So why is this promising? The answer is scale! With a population of 1.4 billion, India’s total private consumption amounts to USD 2.2 trillion, far exceeding Indonesia’s USD 0.7 trillion4. Even a small change in per capita consumption, when combined with a large population base, has the potential to exert a remarkable influence on economic growth. However, for this to happen, India’s workforce must undergo critical transitions.

This is where we revisit Vinod. India’s low per capita consumption and income can be attributed to the fact that the workforce is primarily engaged in informal, low-productivity sectors without contracts or social benefits. The value added is highly skewed, with only a small proportion of the workforce contributing to a significant share of GDP. For instance, despite services being a labor-intensive sector, only 30% of the workforce in the services sector contributes to 54% of gross value added.

To unlock economic value, it is essential to break this status quo and facilitate the transition of the workforce from low-wage, low-productivity sectors to higher-wage, higher-productivity sectors, where Aashna operates. Over the next decade, India is expected to undergo three defining workforce transitions.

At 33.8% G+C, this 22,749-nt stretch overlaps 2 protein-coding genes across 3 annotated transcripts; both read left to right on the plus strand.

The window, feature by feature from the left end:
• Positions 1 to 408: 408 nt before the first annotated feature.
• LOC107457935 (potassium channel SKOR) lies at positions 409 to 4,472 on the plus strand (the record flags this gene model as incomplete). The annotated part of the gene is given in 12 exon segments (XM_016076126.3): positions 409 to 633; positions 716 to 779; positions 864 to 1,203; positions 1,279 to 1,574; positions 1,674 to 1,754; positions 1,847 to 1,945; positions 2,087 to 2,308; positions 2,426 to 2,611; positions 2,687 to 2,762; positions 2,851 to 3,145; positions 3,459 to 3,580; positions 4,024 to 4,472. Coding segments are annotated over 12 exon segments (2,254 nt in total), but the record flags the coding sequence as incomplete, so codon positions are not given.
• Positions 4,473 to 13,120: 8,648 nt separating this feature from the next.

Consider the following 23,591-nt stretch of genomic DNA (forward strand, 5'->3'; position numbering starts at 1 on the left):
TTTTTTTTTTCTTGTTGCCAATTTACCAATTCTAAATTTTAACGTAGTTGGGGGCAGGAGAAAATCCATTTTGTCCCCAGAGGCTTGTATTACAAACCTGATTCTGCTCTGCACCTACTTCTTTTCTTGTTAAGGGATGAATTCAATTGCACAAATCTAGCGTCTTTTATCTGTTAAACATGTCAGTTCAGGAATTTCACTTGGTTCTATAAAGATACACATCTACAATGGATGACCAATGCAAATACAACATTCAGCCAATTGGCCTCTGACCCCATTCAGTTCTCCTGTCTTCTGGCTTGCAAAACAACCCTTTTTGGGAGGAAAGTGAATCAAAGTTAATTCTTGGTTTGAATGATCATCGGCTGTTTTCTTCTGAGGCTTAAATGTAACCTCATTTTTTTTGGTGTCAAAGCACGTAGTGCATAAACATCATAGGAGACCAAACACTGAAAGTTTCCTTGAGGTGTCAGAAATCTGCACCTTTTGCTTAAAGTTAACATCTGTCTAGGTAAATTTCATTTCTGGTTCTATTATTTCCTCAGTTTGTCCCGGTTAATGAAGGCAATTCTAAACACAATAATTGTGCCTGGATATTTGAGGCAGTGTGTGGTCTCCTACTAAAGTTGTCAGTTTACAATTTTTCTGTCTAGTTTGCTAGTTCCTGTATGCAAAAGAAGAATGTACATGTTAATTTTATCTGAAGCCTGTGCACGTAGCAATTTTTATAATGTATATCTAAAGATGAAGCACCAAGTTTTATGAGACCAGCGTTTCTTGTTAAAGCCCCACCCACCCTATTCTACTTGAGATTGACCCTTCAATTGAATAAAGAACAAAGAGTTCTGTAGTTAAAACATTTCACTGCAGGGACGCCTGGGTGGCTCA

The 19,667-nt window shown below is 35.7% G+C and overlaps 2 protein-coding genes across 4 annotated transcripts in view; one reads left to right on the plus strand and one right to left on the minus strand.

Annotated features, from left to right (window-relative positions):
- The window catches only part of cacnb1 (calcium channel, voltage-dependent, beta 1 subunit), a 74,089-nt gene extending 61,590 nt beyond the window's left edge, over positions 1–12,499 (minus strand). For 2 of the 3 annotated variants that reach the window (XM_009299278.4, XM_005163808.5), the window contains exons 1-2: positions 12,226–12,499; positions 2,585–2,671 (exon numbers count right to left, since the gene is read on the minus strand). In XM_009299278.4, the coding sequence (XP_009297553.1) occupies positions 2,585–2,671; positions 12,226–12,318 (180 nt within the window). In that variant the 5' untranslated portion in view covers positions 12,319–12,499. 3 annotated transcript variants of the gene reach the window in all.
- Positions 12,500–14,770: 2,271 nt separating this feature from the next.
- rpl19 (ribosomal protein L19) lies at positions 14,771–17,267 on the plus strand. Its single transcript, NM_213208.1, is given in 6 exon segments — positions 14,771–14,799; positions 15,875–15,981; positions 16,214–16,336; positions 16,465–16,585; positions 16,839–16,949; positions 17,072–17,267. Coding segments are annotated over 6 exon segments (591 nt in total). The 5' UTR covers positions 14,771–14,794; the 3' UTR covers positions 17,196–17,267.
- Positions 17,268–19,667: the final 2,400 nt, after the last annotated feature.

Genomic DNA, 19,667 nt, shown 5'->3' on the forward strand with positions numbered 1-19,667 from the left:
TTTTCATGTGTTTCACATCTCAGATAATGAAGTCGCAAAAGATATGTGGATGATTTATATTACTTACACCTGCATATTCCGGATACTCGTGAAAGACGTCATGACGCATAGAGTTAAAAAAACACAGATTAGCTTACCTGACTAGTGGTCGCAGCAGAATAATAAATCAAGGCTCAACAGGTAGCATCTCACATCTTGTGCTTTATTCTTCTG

1.Agriculture Sector to Non-Agriculture Sector

The first transition involves shifting labor from the agriculture sector to the non-agriculture sector. Currently, 45% of the Indian workforce is employed in agriculture, yet it only contributes to 15% of GDP.

Moreover, the agriculture sector is plagued by underemployment, with multiple family members often working on a single small-scale farm. In response, more farmers are diversifying into allied activities such as animal husbandry, forestry, and fishing. This has resulted in a decline in the crop sector’s share of agricultural gross value added from 65% in 2011 to 54% in 2022. However, there is a need for further labor mobility to reduce over-employment in crop farming.

The agriculture sector has the lowest labor productivity5 (value added per person employed at constant 2011-12 prices) at Rs 89,000, 65% lower than the average productivity of the overall economy. The transfer of labor to the manufacturing sector, which has a labor productivity of Rs 4,12,000, will increase value-added at the margin by over four times.

Source: PLFS Jul’21-Jun’22

2.Informal Sector to Formal Sector